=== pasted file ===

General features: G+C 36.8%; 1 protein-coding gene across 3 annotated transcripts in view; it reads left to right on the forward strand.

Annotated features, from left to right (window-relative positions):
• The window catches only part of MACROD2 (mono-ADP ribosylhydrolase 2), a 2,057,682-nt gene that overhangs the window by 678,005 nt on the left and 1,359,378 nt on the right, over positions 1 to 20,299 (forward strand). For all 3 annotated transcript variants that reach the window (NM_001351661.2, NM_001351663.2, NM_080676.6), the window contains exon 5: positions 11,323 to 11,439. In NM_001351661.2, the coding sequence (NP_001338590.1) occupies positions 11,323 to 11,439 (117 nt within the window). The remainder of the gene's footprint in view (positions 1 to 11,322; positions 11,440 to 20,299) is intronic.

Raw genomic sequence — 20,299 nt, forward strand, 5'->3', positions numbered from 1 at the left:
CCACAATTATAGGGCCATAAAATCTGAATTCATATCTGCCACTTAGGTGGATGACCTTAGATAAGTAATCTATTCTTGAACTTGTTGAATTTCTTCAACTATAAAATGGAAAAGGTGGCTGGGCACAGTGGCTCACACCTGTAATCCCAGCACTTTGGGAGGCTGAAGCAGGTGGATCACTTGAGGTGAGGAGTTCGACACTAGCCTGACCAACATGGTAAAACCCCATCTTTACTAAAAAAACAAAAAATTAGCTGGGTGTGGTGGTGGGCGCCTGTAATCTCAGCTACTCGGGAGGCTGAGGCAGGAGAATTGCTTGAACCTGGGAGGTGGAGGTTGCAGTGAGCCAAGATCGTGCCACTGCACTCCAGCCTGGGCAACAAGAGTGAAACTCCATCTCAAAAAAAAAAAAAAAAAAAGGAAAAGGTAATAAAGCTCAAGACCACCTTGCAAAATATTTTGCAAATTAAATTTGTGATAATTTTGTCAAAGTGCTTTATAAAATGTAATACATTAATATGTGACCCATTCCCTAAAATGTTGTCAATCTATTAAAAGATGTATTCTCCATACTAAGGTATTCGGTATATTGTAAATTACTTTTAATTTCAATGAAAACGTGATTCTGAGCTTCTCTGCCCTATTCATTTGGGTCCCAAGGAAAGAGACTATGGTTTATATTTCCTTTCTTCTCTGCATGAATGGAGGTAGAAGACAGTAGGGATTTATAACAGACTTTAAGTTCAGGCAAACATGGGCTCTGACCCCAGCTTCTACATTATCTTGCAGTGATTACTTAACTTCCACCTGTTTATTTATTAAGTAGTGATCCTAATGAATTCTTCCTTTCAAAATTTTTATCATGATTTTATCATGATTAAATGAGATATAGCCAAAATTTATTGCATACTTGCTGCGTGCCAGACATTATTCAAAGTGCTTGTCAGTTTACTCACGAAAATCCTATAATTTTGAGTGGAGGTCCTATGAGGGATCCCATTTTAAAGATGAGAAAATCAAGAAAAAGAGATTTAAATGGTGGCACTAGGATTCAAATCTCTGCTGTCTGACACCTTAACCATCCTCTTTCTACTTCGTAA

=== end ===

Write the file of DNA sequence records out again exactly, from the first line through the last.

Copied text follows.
General features: G+C 36.8%; 1 protein-coding gene across 3 annotated transcripts in view; it reads left to right on the forward strand.

Annotated features, from left to right (window-relative positions):
• The window catches only part of MACROD2 (mono-ADP ribosylhydrolase 2), a 2,057,682-nt gene that overhangs the window by 678,005 nt on the left and 1,359,378 nt on the right, over positions 1 to 20,299 (forward strand). For all 3 annotated transcript variants that reach the window (NM_001351661.2, NM_001351663.2, NM_080676.6), the window contains exon 5: positions 11,323 to 11,439. In NM_001351661.2, the coding sequence (NP_001338590.1) occupies positions 11,323 to 11,439 (117 nt within the window). The remainder of the gene's footprint in view (positions 1 to 11,322; positions 11,440 to 20,299) is intronic.

Raw genomic sequence — 20,299 nt, forward strand, 5'->3', positions numbered from 1 at the left:
CCACAATTATAGGGCCATAAAATCTGAATTCATATCTGCCACTTAGGTGGATGACCTTAGATAAGTAATCTATTCTTGAACTTGTTGAATTTCTTCAACTATAAAATGGAAAAGGTGGCTGGGCACAGTGGCTCACACCTGTAATCCCAGCACTTTGGGAGGCTGAAGCAGGTGGATCACTTGAGGTGAGGAGTTCGACACTAGCCTGACCAACATGGTAAAACCCCATCTTTACTAAAAAAACAAAAAATTAGCTGGGTGTGGTGGTGGGCGCCTGTAATCTCAGCTACTCGGGAGGCTGAGGCAGGAGAATTGCTTGAACCTGGGAGGTGGAGGTTGCAGTGAGCCAAGATCGTGCCACTGCACTCCAGCCTGGGCAACAAGAGTGAAACTCCATCTCAAAAAAAAAAAAAAAAAAAGGAAAAGGTAATAAAGCTCAAGACCACCTTGCAAAATATTTTGCAAATTAAATTTGTGATAATTTTGTCAAAGTGCTTTATAAAATGTAATACATTAATATGTGACCCATTCCCTAAAATGTTGTCAATCTATTAAAAGATGTATTCTCCATACTAAGGTATTCGGTATATTGTAAATTACTTTTAATTTCAATGAAAACGTGATTCTGAGCTTCTCTGCCCTATTCATTTGGGTCCCAAGGAAAGAGACTATGGTTTATATTTCCTTTCTTCTCTGCATGAATGGAGGTAGAAGACAGTAGGGATTTATAACAGACTTTAAGTTCAGGCAAACATGGGCTCTGACCCCAGCTTCTACATTATCTTGCAGTGATTACTTAACTTCCACCTGTTTATTTATTAAGTAGTGATCCTAATGAATTCTTCCTTTCAAAATTTTTATCATGATTTTATCATGATTAAATGAGATATAGCCAAAATTTATTGCATACTTGCTGCGTGCCAGACATTATTCAAAGTGCTTGTCAGTTTACTCACGAAAATCCTATAATTTTGAGTGGAGGTCCTATGAGGGATCCCATTTTAAAGATGAGAAAATCAAGAAAAAGAGATTTAAATGGTGGCACTAGGATTCAAATCTCTGCTGTCTGACACCTTAACCATCCTCTTTCTACTTCGTAA